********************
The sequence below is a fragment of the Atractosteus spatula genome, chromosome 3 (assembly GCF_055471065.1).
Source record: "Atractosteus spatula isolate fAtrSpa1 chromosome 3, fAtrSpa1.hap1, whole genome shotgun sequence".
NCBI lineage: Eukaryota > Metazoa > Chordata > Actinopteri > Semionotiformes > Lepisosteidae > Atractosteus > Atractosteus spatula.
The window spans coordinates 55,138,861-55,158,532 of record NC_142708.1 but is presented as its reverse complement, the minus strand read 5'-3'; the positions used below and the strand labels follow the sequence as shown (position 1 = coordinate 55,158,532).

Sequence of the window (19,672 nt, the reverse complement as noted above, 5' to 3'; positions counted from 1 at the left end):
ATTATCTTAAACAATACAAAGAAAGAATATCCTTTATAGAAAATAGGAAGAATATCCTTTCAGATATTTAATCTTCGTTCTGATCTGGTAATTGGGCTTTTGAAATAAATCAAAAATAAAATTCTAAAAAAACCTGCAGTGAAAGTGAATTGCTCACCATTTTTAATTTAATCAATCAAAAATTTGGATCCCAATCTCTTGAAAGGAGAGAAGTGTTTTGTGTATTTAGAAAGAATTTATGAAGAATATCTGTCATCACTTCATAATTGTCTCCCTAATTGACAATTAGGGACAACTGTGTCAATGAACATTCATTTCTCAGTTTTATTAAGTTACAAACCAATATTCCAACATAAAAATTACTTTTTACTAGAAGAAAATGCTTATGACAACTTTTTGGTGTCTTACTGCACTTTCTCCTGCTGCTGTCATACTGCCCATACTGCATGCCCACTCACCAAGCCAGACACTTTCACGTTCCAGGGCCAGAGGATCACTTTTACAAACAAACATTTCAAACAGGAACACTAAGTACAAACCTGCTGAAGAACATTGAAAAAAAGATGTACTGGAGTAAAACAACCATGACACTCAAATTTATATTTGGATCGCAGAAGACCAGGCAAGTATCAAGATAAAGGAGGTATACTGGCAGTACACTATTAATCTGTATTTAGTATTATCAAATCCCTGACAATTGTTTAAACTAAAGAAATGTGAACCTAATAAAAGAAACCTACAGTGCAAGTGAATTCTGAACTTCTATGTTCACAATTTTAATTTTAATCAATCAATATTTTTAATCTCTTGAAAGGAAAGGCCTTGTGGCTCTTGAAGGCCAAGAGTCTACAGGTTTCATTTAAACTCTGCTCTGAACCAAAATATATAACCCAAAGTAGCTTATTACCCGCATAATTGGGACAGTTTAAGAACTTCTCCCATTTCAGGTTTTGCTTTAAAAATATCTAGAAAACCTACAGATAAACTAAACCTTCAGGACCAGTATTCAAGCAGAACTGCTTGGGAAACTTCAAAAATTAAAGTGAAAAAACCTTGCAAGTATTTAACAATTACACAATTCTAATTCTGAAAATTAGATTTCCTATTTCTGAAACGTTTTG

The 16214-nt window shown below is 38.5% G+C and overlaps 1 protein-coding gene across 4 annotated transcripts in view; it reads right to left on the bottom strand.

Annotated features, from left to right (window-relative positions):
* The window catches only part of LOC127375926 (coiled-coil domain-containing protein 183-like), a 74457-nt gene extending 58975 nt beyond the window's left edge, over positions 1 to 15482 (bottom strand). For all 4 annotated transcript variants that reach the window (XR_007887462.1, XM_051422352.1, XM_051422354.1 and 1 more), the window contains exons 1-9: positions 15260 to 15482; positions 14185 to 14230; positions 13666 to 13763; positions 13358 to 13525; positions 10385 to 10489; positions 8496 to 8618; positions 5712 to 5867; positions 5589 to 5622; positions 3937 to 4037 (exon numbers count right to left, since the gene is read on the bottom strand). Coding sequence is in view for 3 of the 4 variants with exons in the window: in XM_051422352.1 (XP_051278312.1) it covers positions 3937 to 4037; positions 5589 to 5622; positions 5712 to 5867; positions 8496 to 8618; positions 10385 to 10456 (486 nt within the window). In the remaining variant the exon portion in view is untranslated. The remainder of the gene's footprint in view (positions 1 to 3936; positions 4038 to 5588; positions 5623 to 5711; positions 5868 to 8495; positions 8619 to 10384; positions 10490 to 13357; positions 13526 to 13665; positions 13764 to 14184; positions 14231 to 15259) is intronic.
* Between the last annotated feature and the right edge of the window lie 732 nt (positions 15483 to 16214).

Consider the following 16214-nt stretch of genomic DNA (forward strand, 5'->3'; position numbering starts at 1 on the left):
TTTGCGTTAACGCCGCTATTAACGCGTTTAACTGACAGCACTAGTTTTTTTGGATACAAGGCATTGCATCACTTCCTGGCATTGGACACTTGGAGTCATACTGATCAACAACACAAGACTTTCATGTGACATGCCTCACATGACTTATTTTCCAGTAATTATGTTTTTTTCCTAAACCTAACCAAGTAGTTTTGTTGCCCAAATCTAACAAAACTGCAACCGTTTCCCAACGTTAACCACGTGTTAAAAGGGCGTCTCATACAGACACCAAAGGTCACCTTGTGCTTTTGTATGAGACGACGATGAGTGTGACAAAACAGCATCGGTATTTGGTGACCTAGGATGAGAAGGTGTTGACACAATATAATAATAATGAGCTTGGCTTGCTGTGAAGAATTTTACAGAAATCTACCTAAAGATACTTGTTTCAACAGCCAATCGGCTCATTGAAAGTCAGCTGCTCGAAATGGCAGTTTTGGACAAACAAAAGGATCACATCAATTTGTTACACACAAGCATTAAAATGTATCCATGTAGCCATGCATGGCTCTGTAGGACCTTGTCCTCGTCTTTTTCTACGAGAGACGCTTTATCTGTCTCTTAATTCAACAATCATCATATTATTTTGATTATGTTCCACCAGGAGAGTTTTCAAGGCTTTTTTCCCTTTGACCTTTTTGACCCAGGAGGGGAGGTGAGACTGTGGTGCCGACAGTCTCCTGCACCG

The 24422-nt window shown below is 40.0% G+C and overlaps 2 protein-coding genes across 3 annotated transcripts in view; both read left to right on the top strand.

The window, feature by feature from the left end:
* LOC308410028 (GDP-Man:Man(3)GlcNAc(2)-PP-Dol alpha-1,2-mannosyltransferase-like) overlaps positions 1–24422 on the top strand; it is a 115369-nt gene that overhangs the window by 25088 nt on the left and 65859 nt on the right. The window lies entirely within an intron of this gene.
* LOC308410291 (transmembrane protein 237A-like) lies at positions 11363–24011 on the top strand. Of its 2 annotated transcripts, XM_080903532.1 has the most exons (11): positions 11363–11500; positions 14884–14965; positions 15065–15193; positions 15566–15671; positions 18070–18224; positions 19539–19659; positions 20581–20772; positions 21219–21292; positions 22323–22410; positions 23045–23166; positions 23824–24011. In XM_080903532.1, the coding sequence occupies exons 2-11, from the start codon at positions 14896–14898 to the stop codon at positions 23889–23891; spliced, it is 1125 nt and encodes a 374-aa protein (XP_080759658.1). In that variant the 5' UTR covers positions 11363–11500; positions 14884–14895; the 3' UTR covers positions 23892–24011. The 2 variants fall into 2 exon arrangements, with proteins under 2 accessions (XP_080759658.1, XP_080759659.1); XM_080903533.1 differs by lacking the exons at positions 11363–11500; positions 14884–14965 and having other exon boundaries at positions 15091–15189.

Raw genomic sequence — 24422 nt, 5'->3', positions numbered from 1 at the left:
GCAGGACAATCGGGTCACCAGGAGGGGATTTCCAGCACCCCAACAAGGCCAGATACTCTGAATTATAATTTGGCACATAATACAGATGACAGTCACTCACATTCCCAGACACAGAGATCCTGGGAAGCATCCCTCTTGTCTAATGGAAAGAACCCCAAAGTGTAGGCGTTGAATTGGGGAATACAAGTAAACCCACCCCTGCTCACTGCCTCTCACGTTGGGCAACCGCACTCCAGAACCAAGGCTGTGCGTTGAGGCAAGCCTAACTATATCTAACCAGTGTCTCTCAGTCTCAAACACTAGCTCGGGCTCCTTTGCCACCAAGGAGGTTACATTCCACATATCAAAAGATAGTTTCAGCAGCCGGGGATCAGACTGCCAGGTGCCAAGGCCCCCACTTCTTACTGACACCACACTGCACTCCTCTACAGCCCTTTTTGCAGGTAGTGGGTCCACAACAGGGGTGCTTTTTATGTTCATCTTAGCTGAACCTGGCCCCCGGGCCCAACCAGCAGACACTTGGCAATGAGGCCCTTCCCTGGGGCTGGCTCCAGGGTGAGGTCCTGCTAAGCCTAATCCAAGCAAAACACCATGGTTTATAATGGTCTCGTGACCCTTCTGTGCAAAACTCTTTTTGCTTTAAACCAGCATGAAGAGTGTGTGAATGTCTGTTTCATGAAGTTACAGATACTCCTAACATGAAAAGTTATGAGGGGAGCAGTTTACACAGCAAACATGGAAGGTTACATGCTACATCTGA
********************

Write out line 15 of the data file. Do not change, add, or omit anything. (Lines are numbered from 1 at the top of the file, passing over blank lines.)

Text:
* LOC308410028 (GDP-Man:Man(3)GlcNAc(2)-PP-Dol alpha-1,2-mannosyltransferase-like) overlaps positions 1–24422 on the top strand; it is a 115369-nt gene that overhangs the window by 25088 nt on the left and 65859 nt on the right. The window lies entirely within an intron of this gene.